Two student-curated exhibitions open at Evergreen Museum

Exhibits inspired by American diplomat and art collector John Work Garrett, his friendship with animal sculptor Herbert Haseltine

Image caption: Herbert Haseltine, "Aberdeen Angus," c. 1928. Evergreen House Foundation Collection, Evergreen Museum & Library.

Credit: Will Kirk / Johns Hopkins University

When Gabrielle Buzgo first entered the Evergreen Museum & Library she wondered why the front door was sealed shut. As a member of the inaugural graduate student class of the Maryland Institute College of Art's Curatorial Practice program, she and her classmates were touring Baltimore institutions, museums, and galleries looking for a potential partner for their thesis exhibitions. They had come to Evergreen from the George Peabody Library, a historic building with a breathtakingly grand entrance. Here, the grand entrance was closed off. As Evergreen director and curator James Archer Abbott led her group through the home, they came across the then-state-of-the-art elevator the Garrett's had installed. Buzgo was perplexed and had to ask: Why the elevator?

Image caption: Scott Sedar, "Before (Child with Drum)," 1999. Collection of the artist, courtesy Evergreen Museum & Library.

Image credit: Scott Sedar

Abbott explained that when John Work Garrett—the American diplomat and, along with his wife Alice Warder Garrett, art collector who donated their home and collection to The Johns Hopkins University—was a child he was involved in an accident that inhibited the development of one of his legs. "This awareness of a family of making things more accessible to one member's needs that actually really benefits everyone else, now we understand [that] as more of a universal design thought process, but then it wasn't," Buzgo says during an interview at the Evergreen House. "And that clicked with me because my younger brother has a [cognitive] disability."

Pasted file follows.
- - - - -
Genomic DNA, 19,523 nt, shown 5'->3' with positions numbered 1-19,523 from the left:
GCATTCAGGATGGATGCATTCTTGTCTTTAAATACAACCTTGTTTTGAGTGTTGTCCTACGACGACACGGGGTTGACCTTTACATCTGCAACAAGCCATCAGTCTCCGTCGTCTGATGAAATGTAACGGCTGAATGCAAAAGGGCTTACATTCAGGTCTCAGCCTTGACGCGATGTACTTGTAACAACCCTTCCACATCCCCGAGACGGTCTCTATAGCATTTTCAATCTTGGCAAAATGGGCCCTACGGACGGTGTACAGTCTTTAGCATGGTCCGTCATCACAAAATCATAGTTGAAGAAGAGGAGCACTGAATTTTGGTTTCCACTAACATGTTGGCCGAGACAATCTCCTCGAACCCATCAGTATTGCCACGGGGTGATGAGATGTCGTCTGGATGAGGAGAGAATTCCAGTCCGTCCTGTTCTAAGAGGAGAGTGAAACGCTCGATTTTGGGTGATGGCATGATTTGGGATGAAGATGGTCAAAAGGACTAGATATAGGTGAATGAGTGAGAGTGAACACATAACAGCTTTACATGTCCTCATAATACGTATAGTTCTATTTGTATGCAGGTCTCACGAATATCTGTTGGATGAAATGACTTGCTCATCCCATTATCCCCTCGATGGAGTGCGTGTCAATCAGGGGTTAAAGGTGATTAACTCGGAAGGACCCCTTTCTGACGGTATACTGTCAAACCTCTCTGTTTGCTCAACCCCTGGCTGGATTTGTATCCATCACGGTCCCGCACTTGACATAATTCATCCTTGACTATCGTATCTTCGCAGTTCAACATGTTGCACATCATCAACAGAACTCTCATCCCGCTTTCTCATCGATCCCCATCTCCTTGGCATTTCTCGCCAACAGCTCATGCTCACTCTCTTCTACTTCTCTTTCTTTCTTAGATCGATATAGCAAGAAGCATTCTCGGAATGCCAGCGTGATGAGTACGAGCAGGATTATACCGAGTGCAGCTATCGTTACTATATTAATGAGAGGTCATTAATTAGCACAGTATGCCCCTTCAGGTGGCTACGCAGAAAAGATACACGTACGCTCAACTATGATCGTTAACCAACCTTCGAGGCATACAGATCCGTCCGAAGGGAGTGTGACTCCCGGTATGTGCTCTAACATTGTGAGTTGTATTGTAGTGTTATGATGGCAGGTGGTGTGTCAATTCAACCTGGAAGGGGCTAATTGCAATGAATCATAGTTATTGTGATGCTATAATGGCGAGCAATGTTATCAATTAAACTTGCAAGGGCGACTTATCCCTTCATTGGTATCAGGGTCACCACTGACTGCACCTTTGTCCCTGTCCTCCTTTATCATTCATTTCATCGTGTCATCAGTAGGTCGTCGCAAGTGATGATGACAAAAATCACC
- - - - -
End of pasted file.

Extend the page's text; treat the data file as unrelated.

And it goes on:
Buzgo partnered with Abbott and the Evergreen to curate Perception & Ability, an exhibition that pairs items from the Evergreen's permanent collection with works by contemporary artists: photographer Diane Cullinan, sculptor Breon Gilleran, photographer Matthew Saindon, and painter Scott Sedar, who was a 2011 Evergreen House Guest artist-in-residence. These artists responded to a call Buzgo put out seeking work that addresses the way labels, such as "disabled" or "handicapped," affect the perceptions of person's abilities. The exhibit is designed to create a conversation about how labeling does and doesn't define a person.

Gilleran, for instance, uses her work experience as a nurse to inform some of her cast metal and mixed-media works, which Buzgo likens to orthopedic prosthetics of earlier eras. "There were some pieces in the [Evergreen's] collection that speak really strongly to [John Work Garrett's] life, specifically he had specially designed chairs that he would sit in that helped him hide his leg," Buzgo says. "It's very low-sitting, it's very deep, and he was able to tuck his leg underneath him. It's a chair that hasn't been recently reupholstered, so the Evergreen is [allowing] people to sit in it, so it gives you this actual experience of how he would change himself when he had people over."

It's one way in which Garrett addressed his physical condition but didn't let it define his life, Buzgo says.